We’ve all experienced many types of digital banner ads. From content heavy rich-media units that actually entice you to engage to cute but meaningless banners to eyesore banners with ugly and hard-to-read fonts.
If you ask a digital marketing professional what the average click-through-rate (CTR) for a banner ad is, you'll most likely be answered with "it depends on the creative elements, the industry and goals of the campaign.” In terms of overall benchmark figures, for basic flash or HTML banners, you can expect .2 to .3% CTRs. This may seem low but depending on the goals of the campaign and how much is paid for the impression, it’s possibly for a marketer to meet required metrics given these average engagement rates.
Remarketing campaigns – retargeting prospects that have visited an advertisers’ site with subsequent banner impressions – can help to increase CTRs. This makes sense because the prospect is now pre-qualified as having expressed interest in the product or service. Benchmark remarketing CTRs generally range from .5%– 2%
In contrast, pre-roll video (:15 or :30 units) or content-packed rich media units can enjoy 1-3% click rates and sometimes higher.
So, many marketers are left thinking that although there are many opportunities to serve flash and HTML digital banners to an appropriate audience and within relevant content, with such low engagement rates, banners just don’t work. By the way, did you know the first banner ad had a CTR of 44%? Now, think about your CTR again. Those high CTR days a long gone, but, with some creative best practices and a solid digital media strategy, banners can provide acceptable performance metrics and be an important part of an overall campaign.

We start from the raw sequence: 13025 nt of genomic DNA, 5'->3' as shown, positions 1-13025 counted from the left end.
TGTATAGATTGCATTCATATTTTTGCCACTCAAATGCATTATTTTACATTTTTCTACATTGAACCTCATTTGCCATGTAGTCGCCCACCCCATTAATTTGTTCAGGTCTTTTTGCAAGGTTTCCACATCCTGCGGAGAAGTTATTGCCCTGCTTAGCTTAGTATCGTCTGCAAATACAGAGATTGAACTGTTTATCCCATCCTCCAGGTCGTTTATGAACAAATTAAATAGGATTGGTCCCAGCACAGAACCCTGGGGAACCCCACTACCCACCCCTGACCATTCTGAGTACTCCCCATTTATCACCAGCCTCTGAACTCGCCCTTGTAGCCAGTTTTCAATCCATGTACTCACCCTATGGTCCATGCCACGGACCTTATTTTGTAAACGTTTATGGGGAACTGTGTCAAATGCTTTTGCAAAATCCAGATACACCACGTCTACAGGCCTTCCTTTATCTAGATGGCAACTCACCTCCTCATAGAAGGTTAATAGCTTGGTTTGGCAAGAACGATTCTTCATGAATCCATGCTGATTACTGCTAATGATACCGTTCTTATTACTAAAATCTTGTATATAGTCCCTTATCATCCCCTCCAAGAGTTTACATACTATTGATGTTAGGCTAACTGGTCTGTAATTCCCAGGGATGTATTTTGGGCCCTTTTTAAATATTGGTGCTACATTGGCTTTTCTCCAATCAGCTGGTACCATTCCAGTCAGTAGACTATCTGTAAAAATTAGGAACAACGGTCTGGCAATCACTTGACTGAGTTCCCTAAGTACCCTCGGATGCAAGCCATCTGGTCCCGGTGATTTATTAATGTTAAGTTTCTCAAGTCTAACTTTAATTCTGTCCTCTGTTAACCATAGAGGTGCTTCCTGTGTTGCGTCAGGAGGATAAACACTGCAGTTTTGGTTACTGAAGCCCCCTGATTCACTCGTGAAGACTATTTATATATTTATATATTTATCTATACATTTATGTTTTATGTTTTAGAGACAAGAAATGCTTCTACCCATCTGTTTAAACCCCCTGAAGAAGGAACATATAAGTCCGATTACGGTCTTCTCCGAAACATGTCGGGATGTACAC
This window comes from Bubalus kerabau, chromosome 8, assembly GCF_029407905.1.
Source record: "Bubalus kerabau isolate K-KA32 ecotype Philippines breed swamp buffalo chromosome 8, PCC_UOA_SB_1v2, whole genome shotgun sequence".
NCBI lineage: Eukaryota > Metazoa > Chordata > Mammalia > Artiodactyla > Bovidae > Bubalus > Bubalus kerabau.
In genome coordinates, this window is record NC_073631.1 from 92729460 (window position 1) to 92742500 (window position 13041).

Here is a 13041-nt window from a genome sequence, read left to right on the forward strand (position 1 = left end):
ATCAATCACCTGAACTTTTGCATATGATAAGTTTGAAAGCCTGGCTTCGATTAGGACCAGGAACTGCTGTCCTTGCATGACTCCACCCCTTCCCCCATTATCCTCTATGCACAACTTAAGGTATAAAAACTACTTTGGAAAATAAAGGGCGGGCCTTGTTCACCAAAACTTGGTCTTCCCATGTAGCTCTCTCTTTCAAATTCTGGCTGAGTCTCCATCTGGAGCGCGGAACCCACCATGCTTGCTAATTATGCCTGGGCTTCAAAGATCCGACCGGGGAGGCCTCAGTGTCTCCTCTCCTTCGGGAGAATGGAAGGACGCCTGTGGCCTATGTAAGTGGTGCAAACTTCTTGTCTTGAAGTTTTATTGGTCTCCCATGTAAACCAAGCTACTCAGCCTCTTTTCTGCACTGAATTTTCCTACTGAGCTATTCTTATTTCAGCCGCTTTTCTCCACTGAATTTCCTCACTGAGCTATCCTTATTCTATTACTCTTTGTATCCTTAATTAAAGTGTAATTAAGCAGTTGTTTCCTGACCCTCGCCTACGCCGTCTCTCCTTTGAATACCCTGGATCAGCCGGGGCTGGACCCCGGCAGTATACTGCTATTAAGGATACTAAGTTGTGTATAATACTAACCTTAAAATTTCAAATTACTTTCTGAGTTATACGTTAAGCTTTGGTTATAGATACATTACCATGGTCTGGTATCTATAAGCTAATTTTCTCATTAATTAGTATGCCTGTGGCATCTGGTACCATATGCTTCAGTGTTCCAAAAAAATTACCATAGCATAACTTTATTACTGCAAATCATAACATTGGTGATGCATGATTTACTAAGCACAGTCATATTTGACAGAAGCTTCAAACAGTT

There are a few simple rules to running banner ads and getting better than average results:
1. Use an attractive image or animation to draw attention.
You’ve heard “a picture is worth a thousand words,” and it’s an actual fact that our brains react to images faster than text. The challenging part is that your banners will be on webpages that often have more than one visual component, so, competition for the prospect’s attention is high. Use an attractive image or animation so that the potential customer’s eyeballs see your ad first.
2. Be engaging.
While delivering an adequate amount of impressions to a given campaign’s best prospects is important, the delivery of an impression doesn’t guarantee that it is either viewed or acted upon.
Measuring true engagement comes from analysis of a banner campaign’s performance analytics. From a prospect mousing over and deploying an ad, to clicks within a banner to deploy expansion panels or video content, to clicks through to the advertiser’s website – all of these “engagement” points can be tracked, analyzed, given a specific value and also correlated with the ultimate goals of the campaign.
How interesting and innovative does an advertiser need to be to garner engagement? As it turns out, being extremely interesting is required. Test this on yourself right now by browsing a website for five seconds and gauging how much you remember.You were most likely exposed to numerous banner ads and only briefly looked and probably didn’t engage with, any of them. But the ads you didn’t notice will still record impressions for the online publisher and be charged to the advertisers. Even though your campaign may be delivering high impressions, without measuring engagement, you will not be able to accurately determine the success of your marketing campaign.
So, how can you be engaging? Once you’ve captured the prospects’ attention, it’s important to pique their interest as well. Prompting action in fun ways, asking prospects to use their imagination, play a competitive game or solve a problem are all good strategies. Here is a list of 50 incredibly creative online banners. Check them out and you will see that they all share two simple rules: attention grabbing and a reason to engage. Basic banners aren’t ineffective or dead, they just need to be executed in the hands of advertisers that understand how to connect with their target audiences.
Deniz Kahriman – Digital Media Specialist